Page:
Now, a new European Aviation Safety Agency (EASA) proposal would end all that. No more reciprocation between the US and Europe, goes the plan. You might be able to get European validation of your U.S. pilot certificate right now. But in two years, if you want to fly in Europe you’ll have to earn one of their certificates. It would mean the end of a long, happy (until now) tradition of US–and European!–pilots flying GA aircraft for vacation and business purposes in Europe.
But wait, there’s more! EASA wants to rid the European Community of N-registered airplanes too. Soon, the common practice of Euro-pilots registering their airplanes with a US N-number will end if the proposals go through. Europeans realize considerable savings by flying airplanes with an “N-reg.” Lord knows they need to save as much as they can if GA flying is to continue, what with $20-per-touchdown landing fees and $8 per gallon fuel costs.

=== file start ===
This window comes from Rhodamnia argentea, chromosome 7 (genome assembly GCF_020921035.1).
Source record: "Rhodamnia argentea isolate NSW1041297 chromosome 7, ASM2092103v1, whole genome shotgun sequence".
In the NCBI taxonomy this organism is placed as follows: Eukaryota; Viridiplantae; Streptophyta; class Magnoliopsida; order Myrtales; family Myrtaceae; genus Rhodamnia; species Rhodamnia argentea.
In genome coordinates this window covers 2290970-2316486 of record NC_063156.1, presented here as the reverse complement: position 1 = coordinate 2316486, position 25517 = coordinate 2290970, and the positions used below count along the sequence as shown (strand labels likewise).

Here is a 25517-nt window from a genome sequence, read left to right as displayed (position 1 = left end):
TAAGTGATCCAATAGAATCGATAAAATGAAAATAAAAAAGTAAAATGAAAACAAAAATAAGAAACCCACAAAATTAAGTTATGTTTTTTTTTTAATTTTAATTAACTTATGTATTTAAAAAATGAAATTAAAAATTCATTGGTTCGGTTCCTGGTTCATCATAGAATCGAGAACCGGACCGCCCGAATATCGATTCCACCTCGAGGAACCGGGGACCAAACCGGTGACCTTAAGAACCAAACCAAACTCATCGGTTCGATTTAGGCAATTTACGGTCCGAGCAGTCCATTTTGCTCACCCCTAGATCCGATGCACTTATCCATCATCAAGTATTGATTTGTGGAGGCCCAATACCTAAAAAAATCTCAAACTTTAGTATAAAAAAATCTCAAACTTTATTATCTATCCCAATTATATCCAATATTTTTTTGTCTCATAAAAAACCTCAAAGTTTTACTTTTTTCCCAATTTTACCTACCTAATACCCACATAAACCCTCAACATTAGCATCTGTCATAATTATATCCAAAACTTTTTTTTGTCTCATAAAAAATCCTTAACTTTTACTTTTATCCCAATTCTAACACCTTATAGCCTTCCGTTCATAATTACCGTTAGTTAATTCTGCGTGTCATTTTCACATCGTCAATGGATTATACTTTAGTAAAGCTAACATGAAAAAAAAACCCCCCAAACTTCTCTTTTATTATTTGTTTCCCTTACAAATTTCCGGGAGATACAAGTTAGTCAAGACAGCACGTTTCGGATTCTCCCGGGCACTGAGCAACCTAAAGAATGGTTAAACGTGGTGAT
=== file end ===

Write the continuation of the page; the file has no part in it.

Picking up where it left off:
The impetus for all this xenophobic regulatory activity? Why, to garner more fees and pump up an already-Byzantine regulatory culture. Thanks to all those centuries of Kings, Queens, Lords, Barons, Viceroys, Dukes, “vons,” and landed gentry, Europeans seem not able to shake the inclination to submit to the state.
Pilot und Flugzeug, a German aviation magazine, has posted three scenarios on the potential outcome of the EASA proposals. Here’s a link to editor Jan Brill’s musings on the impact: http://www.pilotundflugzeug.de/artikel/2010-10-06/EASA_Rules_threaten_international_General_Aviation
As always, IAOPA and AOPA-US are on top of this issue. Let’s hope that this trans-Atlantic GA force rises to the task. Europe–well, EASA anyway–seems to hate GA. Let’s not turn the other cheek.